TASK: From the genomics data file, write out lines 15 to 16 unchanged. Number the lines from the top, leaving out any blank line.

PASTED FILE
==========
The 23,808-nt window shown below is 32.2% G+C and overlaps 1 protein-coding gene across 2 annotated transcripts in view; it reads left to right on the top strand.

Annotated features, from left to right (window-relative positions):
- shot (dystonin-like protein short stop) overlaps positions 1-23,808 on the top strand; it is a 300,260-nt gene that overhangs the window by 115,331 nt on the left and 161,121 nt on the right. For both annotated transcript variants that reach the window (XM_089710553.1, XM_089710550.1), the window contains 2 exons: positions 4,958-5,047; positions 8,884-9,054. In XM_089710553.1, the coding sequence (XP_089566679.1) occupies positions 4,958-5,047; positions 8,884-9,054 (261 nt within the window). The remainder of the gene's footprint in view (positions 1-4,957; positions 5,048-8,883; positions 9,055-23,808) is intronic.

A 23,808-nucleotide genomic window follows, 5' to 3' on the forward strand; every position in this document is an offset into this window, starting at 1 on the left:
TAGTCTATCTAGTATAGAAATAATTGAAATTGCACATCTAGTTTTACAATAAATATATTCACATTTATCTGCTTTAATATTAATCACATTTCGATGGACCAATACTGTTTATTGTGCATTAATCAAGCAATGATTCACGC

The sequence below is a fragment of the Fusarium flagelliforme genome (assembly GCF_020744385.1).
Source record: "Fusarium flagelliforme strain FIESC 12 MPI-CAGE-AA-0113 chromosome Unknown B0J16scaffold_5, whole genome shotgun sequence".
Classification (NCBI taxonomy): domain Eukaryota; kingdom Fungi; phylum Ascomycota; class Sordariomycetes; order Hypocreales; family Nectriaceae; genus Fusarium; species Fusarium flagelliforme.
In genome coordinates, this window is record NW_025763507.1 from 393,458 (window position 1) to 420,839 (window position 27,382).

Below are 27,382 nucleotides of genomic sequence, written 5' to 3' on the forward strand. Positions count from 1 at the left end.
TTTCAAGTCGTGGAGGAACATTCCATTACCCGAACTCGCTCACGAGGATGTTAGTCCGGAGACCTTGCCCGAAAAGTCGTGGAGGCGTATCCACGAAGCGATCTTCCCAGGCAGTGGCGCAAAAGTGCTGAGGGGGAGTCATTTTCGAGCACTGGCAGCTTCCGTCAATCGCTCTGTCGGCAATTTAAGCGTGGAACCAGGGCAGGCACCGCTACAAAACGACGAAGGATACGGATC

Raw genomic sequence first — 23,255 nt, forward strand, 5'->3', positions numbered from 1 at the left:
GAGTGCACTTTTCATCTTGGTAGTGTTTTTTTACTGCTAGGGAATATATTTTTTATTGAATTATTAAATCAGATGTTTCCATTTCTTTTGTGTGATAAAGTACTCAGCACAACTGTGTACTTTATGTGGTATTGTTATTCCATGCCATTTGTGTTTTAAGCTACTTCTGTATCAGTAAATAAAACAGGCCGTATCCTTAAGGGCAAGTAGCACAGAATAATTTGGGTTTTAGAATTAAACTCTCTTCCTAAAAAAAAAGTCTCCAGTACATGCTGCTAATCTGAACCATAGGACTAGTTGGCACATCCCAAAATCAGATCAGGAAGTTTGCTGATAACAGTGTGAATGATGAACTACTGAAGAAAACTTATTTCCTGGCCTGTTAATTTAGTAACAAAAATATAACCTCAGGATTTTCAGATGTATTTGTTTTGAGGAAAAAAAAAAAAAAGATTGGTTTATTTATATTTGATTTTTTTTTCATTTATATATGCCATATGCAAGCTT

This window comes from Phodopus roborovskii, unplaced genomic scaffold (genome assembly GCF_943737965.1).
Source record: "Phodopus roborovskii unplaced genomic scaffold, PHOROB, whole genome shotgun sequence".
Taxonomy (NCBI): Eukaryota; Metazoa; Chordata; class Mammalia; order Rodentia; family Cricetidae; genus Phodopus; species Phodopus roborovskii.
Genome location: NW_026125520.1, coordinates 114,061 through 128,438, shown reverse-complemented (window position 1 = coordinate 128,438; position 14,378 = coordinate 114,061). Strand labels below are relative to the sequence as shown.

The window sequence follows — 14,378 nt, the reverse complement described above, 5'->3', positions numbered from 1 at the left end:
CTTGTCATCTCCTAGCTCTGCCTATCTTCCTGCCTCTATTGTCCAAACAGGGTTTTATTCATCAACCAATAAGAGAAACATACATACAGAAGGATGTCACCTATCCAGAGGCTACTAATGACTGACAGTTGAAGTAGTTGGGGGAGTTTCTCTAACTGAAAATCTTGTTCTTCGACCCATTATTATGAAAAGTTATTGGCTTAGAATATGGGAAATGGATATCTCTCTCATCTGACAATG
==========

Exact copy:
Source record: "Phodopus roborovskii unplaced genomic scaffold, PHOROB, whole genome shotgun sequence".
Taxonomy (NCBI): Eukaryota; Metazoa; Chordata; class Mammalia; order Rodentia; family Cricetidae; genus Phodopus; species Phodopus roborovskii.